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Are You Fixing Problems or Solving Them?

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Have you ever been to Qdoba? It’s a casual dining restaurant featuring Mexican food. The other day I was there and watched a particular employee wipe down tables and chairs after diners left. He had a smile on his face as he did his work. That was until he got to the trashcan.

He wiped the area clean and looked into the trash bin opening and frowned, throwing his towel down. He fiercely opened the cabinet and pulled out the trash can and reached in, pulling out several silver trays – these trays are how the delicious Qdoba food is served.

He slammed the trashcan back into place, threw the dirty trays into his busboy dish tub and marched to the back. A few minutes later, he returned with a sign – handwritten in thick black marker the words, “Don’t Throw Away the Trays”.

How long do you think this solution lasted? I know for one, I personally didn’t throw my tray in the trash. But was it a complete solution? What else could be done to solve the problem, rather than just apply a temporary fix?

Fix Versus Solve

Fixing a problem is usually quite quick. Someone seems a problem and creates a knee jerk reaction to fix it. It takes into consideration a limited scope of information. In the above case, the busboy, while ambitious, used only his perspective to determine the problem and a fix. You likely know that Qdoba is a chain restaurant – did the busboy’s sign fix the problem of disposed trays at any other location? What was this problem causing other franchisors? Was this a problem worth solving?

Solving a problem, on the other hand, looks at the bigger picture to get to the root cause. It takes in more perspectives to find a long-term solution. In fact, when I meet with companies who have a big problem to solve, there is quite a large impact on their bottom line and just a fix won’t do.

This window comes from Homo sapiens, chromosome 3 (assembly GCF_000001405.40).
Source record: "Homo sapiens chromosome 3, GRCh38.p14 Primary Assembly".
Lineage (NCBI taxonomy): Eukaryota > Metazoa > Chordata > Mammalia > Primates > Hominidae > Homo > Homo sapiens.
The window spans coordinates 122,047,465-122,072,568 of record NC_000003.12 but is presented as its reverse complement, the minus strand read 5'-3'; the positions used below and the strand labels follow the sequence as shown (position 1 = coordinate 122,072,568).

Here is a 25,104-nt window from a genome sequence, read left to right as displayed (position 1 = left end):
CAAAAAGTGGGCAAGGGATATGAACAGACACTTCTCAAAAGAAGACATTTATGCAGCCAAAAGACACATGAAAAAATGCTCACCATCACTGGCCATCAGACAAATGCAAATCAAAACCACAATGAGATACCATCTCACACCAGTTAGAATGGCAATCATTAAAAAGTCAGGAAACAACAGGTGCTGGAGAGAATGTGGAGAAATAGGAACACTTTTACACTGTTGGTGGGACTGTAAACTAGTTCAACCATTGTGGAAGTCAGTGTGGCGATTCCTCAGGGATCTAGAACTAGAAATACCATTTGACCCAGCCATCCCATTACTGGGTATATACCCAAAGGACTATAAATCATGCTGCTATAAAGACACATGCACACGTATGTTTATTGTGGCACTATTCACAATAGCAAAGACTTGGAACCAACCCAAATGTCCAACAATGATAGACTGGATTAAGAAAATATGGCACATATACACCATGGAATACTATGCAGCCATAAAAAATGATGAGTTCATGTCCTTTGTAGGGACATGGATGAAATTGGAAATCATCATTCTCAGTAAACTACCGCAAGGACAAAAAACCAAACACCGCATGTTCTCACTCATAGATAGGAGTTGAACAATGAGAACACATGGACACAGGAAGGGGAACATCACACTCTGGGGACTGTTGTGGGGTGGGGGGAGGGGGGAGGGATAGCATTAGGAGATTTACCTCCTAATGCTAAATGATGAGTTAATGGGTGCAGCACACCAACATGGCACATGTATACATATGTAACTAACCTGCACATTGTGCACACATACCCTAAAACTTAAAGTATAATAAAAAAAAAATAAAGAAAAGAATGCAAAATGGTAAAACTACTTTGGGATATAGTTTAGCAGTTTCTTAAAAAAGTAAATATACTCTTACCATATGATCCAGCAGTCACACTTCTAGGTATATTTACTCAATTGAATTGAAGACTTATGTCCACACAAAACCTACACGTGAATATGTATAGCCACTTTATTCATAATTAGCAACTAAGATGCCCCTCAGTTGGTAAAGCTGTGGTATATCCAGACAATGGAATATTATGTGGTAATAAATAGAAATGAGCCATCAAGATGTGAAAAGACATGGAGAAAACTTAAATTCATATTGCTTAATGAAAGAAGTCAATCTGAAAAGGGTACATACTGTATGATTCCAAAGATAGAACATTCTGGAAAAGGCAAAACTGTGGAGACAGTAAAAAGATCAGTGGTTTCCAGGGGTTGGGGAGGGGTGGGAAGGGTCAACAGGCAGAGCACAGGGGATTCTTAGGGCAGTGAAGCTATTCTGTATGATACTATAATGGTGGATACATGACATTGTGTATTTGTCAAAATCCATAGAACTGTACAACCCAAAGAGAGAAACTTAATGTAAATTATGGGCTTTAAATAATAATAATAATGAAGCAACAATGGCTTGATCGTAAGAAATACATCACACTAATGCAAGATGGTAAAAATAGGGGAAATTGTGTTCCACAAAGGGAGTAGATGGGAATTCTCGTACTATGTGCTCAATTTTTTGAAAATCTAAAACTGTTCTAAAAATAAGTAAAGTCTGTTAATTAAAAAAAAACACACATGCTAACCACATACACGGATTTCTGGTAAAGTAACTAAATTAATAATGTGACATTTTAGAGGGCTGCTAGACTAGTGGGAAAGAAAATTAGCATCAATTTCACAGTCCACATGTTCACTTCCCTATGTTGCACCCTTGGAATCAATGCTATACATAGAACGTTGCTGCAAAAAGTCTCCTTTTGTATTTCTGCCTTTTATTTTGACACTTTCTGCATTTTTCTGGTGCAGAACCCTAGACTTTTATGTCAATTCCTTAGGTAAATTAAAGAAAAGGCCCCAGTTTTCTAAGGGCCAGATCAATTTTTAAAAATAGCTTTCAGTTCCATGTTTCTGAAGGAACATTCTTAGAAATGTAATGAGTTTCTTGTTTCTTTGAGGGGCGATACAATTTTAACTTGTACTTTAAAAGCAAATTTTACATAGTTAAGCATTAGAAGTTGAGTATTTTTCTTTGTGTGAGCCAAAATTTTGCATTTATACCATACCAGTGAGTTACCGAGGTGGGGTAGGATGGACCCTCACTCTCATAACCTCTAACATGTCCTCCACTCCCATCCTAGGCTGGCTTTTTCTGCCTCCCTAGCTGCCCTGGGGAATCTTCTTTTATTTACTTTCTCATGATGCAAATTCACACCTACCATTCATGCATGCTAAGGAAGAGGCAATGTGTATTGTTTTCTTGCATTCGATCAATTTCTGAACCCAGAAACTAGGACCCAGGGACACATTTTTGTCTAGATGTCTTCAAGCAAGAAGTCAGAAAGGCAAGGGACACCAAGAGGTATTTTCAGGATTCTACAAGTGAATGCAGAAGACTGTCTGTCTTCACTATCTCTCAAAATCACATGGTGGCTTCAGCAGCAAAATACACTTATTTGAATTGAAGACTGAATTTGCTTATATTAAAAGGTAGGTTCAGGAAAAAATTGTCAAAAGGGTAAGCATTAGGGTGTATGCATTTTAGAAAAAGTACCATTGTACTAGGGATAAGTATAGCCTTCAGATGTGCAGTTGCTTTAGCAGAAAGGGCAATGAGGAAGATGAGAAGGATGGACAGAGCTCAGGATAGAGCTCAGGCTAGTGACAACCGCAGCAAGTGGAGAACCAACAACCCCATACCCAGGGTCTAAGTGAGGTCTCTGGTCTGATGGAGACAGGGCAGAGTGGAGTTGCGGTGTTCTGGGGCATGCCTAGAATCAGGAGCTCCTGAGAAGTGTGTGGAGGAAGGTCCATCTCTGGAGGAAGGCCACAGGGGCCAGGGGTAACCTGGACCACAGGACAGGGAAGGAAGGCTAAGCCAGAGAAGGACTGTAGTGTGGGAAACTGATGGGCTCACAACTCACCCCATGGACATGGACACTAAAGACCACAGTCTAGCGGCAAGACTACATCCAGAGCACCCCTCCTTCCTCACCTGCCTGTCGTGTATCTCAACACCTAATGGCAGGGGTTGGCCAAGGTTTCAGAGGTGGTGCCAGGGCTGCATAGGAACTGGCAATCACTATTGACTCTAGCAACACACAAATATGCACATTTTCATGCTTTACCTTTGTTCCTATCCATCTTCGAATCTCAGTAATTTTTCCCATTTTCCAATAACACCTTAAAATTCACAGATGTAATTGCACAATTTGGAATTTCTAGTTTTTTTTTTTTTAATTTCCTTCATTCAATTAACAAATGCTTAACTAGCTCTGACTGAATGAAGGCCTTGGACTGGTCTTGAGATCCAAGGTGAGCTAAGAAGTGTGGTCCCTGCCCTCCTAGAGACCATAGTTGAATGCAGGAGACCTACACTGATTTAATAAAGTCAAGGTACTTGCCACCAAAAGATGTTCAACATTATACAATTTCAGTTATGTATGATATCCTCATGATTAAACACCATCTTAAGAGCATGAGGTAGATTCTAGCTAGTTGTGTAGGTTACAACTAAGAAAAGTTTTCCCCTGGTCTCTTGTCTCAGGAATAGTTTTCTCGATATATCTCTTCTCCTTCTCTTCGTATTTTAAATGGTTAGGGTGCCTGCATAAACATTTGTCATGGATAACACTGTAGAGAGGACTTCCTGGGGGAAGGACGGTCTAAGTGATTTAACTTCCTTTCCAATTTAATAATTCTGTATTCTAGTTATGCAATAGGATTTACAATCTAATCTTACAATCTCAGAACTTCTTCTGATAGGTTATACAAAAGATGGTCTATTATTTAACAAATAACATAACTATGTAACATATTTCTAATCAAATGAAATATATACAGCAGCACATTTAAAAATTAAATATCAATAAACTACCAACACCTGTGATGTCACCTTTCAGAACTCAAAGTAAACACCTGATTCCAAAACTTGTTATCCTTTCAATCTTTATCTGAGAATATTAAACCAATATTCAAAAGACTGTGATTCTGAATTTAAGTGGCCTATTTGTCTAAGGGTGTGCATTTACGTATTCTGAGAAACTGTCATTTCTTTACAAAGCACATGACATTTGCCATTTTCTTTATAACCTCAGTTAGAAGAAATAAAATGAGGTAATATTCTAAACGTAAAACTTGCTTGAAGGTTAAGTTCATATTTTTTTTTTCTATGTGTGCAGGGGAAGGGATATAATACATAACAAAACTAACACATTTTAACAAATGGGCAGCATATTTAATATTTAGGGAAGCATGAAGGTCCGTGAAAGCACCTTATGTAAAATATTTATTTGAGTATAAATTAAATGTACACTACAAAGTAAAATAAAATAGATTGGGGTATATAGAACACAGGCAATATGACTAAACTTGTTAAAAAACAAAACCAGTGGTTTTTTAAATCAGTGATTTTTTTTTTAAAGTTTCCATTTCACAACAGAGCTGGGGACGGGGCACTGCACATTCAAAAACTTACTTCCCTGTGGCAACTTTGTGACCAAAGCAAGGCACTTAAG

Making it Hard to Fail

When we look at creating a solution, we look to create one that is mistake proof. We make the process SO easy, that it is hard to do wrong. We set people up for success. Lean isn’t the only process that does this though – think about some of the solutions you’ve seen in everyday life to help us, and others, not fail:

  • When a waitperson brings a diet soda with two straws to indicate it is diet
  • When we try to start a car when it’s not in park
  • When you can’t push ‘start’ on your microwave unless the door is closed

Solutions don’t need to be complicated, they just need to allow little to no room for error. Companies who think about processes and how to make them foolproof, rather than just letting them happen, are more successful.

Now, Back to Our Story

The above story about Qdoba is something I made up, but it paints an important picture. To solve the problem, they made the opening to the trash can too small for the silver trays to fit. They also placed a label on the shelf above the trash that clearly, and kindly requested that all silver trays be returned to that spot. This made it fool proof. If a patron tried to throw away a tray, it simply couldn’t be done. It would also trigger them to take another action, such as placing it on the clearly marked shelf, or, in the worst-case scenario, setting it back on the table where they ate. Either way, this which allowed the busboy to pick it the trays up, rather than dig through the trash for them. Problem solved!